For much of its history SCAN was not Lancaster University’s only student newspaper. It overlapped with historical titles like Carolynne and John O’Gauntlet, which provided far more comical, scandalous, and pointed coverage of student life at Lancaster but disappeared in 1971 and 1972 respectively.[2]:87-107 In 1993 a short-lived parody of the paper, Self-Centred Arrogant Nonsense, was circulated around campus, and in 2012 a more elaborate imitation, SCAM: Student Comment and Moos, was “stealth-distributed” on the printers in the university library and online at scam.lusers.co.uk. More serious rivals in 2012 included The Whistleblower, which claimed to be “Lancaster University’s Only Independent Student Newspaper”, and Fritz, a high-tech magazine run by members of the Management School. Both ran on a platform of true political independence from LUSU, but neither could sustain the funds for more than four editions.[5] SCAN now competes for readers with internet tabloid The Tab Lancaster and the Lancaster Despatch Box, a blog run with the Department of Politics, Philosophy, and Religion, both of which enjoy more national media connections than SCAN.[6][7]. There were also college based newspapers, of which probably the most significant was Pendle Witch, which in the mid 1970s emerged from the new Pendle College and was the base for a serious challenge to the Students Union by an anti-establishment group. Ironically, its leader was Bob Lawrence who was then elected as editor of SCAN.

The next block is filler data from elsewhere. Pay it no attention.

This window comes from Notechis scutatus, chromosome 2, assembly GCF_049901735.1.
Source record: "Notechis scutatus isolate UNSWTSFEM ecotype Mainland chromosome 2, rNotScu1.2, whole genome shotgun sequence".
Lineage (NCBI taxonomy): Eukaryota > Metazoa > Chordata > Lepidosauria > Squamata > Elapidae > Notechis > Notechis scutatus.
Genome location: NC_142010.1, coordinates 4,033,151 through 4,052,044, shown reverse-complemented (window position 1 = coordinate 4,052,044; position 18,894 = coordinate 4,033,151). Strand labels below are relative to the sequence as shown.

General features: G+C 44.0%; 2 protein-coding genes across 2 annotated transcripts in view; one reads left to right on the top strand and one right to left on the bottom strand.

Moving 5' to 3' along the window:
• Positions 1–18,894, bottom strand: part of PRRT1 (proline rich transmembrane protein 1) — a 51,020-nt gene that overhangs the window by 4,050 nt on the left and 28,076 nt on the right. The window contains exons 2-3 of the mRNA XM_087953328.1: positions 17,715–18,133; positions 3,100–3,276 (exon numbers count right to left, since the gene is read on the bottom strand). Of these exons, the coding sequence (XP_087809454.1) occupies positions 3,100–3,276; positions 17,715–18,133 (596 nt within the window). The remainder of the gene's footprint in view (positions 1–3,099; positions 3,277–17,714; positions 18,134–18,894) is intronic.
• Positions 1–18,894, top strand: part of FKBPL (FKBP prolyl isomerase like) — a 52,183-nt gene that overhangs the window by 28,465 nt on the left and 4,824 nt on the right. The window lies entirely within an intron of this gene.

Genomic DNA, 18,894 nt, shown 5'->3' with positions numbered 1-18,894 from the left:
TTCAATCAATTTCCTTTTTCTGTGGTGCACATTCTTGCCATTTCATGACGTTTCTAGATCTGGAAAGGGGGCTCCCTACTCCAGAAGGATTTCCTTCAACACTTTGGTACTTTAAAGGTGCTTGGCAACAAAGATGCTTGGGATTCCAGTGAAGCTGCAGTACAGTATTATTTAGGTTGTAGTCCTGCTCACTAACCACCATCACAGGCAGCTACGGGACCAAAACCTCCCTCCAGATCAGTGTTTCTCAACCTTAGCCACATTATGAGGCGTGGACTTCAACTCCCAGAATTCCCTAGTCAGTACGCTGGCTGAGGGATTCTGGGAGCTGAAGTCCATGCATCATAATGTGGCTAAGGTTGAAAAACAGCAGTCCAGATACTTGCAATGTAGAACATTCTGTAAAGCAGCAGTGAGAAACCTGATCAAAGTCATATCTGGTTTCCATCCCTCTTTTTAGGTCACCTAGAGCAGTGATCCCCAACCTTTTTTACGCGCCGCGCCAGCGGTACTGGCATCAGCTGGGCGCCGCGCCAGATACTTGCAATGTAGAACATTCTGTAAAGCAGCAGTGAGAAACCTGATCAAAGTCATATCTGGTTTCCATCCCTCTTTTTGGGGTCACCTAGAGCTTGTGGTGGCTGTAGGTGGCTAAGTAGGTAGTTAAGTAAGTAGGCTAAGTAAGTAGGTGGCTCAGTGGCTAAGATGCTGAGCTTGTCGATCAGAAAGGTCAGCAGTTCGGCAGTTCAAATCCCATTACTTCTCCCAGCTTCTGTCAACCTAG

Since 1967 SCAN has claimed many journalistic achievements. It has worked with the police to gather information on crime and delivered breaking news on Parliamentary scandals and national strikes.[8][9][10] Every year the SCAN sports team reports live and in detail on the largest intervarsity sports tournament in Europe, and the number of students reading SCAN’s criticisms of voter turnout in university-wide sabbatical elections is often greater than the turnout itself.[11][12] SCAN has also interviewed MPs, cabinet ministers, NUS presidents, and such diverse names as Owen Jones, Ian Hislop, James May, Simon Bird, Rolf Harris, and the Kaiser Chiefs. A complete archive of SCAN is kept in refrigeration beneath the university library.

Organisation

SCAN is run by students at Lancaster University and is managed by student-led company LUSU. It has the conflicting tasks of entertaining and informing the students of Lancaster while giving its writers a low-stakes environment in which to develop, and of voicing student opinion while constantly and speculatively testing it. Unlike most student societies at Lancaster, SCAN is a constitutional part of the union. LUSU’s Vice President for Campaigns & Communications has ultimate control over SCAN’s content, but the editor is able to influence union policy from a permanent seat in LUSU Council. In order to contribute regularly to the paper, a person must become a member of SCAN by paying £3 to the joint student media initiative. The editor is the budget holder and spokesperson of SCAN, and is elected each year from the membership at SCAN’s summer AGM. The remainder of SCAN’s executive, including the heads of photography, web, and mobile, the production team, and the eight sections editors, are selected from the membership at the discretion of the editor. Section editors may select a deputy and can remove the editor with a vote of no confidence.[13]